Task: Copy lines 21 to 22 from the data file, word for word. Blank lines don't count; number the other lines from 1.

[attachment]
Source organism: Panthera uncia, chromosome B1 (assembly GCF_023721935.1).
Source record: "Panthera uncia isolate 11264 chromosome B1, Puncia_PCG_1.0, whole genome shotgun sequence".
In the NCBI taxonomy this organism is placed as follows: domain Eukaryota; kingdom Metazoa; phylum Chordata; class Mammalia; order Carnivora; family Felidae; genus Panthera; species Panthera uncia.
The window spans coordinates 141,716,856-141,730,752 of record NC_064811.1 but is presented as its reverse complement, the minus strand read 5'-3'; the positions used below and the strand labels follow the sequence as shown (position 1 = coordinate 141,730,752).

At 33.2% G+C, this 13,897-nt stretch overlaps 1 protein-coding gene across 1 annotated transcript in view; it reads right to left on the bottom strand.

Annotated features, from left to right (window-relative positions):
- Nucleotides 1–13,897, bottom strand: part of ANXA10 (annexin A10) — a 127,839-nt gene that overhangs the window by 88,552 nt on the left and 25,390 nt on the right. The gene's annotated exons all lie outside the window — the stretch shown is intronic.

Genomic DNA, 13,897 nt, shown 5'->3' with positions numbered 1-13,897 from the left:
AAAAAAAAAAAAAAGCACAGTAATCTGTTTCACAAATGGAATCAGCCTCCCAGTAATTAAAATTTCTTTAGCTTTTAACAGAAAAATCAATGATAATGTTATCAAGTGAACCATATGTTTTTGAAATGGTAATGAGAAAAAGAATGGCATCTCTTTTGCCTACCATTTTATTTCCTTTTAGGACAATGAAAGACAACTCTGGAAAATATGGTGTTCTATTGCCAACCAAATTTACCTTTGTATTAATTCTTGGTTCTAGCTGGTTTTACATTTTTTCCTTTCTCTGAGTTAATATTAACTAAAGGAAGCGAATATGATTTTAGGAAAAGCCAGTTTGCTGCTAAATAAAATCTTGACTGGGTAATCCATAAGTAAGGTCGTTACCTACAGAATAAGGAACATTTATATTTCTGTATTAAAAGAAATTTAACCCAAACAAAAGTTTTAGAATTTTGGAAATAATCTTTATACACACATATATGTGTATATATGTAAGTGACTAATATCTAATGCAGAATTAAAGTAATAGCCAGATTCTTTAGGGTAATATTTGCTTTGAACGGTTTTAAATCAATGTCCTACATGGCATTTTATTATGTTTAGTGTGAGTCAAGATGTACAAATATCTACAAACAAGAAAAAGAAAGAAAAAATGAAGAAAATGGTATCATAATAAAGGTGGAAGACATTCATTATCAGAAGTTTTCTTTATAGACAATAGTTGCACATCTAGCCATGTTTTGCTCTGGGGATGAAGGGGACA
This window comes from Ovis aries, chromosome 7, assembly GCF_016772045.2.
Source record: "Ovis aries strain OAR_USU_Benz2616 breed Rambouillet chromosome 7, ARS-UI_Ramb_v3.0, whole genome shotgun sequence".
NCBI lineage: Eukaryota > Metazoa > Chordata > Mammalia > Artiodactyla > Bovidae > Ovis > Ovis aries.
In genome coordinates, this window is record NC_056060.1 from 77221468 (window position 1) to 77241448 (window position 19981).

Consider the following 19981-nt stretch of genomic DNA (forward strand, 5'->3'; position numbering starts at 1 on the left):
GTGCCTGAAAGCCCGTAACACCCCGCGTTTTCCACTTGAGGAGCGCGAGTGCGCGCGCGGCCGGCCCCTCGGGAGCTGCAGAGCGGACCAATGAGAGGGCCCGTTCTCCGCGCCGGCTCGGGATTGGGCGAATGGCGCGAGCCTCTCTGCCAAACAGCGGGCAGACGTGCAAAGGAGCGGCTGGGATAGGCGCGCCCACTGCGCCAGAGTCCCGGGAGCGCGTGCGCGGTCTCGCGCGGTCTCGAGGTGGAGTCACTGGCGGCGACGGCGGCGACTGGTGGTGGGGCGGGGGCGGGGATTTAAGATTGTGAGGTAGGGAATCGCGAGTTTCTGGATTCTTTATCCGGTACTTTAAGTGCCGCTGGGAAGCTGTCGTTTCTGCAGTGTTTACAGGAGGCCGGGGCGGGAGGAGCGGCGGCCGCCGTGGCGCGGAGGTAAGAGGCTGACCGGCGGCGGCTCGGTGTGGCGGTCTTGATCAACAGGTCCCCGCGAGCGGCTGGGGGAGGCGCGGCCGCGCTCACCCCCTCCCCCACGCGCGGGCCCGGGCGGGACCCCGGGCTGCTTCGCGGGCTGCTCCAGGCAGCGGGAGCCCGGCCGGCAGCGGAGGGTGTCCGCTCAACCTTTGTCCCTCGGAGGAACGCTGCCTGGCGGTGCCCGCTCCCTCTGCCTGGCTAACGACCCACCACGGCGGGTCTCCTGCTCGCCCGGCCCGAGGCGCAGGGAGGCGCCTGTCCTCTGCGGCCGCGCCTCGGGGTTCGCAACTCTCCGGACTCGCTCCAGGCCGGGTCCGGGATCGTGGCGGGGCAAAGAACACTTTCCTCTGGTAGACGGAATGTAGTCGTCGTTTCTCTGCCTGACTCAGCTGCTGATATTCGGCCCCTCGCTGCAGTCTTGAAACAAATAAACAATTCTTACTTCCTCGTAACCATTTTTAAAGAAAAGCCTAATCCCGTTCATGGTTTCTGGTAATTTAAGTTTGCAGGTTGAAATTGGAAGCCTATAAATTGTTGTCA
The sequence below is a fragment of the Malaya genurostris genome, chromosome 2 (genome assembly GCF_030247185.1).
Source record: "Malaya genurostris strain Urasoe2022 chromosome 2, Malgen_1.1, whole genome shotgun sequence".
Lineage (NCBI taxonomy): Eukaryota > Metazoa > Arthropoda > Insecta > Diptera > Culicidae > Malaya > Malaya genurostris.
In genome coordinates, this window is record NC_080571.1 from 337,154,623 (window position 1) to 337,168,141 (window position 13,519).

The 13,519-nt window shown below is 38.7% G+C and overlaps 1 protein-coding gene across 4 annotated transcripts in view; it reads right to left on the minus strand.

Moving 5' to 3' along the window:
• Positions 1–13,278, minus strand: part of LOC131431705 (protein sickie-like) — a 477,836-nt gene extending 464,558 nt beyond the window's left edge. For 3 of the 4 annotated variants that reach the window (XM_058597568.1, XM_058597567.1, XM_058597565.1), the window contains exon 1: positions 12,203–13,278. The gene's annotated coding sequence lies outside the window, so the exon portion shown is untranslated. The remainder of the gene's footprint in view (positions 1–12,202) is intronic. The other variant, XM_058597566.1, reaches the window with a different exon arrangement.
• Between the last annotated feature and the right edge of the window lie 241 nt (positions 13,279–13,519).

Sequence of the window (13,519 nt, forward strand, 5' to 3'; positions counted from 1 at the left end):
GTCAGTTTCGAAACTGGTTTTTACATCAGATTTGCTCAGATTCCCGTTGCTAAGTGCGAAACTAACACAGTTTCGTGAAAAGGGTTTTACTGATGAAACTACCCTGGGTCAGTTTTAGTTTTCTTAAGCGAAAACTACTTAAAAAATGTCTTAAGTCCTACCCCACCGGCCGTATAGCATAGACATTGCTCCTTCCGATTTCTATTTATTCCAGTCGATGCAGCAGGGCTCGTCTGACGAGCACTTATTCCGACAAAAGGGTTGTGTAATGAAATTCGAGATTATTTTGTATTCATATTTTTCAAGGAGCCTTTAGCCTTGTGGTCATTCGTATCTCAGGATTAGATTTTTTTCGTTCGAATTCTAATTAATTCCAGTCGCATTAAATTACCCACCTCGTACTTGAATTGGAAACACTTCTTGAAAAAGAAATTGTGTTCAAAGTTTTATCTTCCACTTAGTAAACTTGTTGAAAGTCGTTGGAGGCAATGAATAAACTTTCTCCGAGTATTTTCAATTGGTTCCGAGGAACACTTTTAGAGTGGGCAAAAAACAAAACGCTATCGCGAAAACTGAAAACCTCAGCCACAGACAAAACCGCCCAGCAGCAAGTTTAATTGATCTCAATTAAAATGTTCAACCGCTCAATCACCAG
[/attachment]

Moving 5' to 3' along the window:
• Positions 1–13,278, minus strand: part of LOC131431705 (protein sickie-like) — a 477,836-nt gene extending 464,558 nt beyond the window's left edge. For 3 of the 4 annotated variants that reach the window (XM_058597568.1, XM_058597567.1, XM_058597565.1), the window contains exon 1: positions 12,203–13,278. The gene's annotated coding sequence lies outside the window, so the exon portion shown is untranslated. The remainder of the gene's footprint in view (positions 1–12,202) is intronic. The other variant, XM_058597566.1, reaches the window with a different exon arrangement.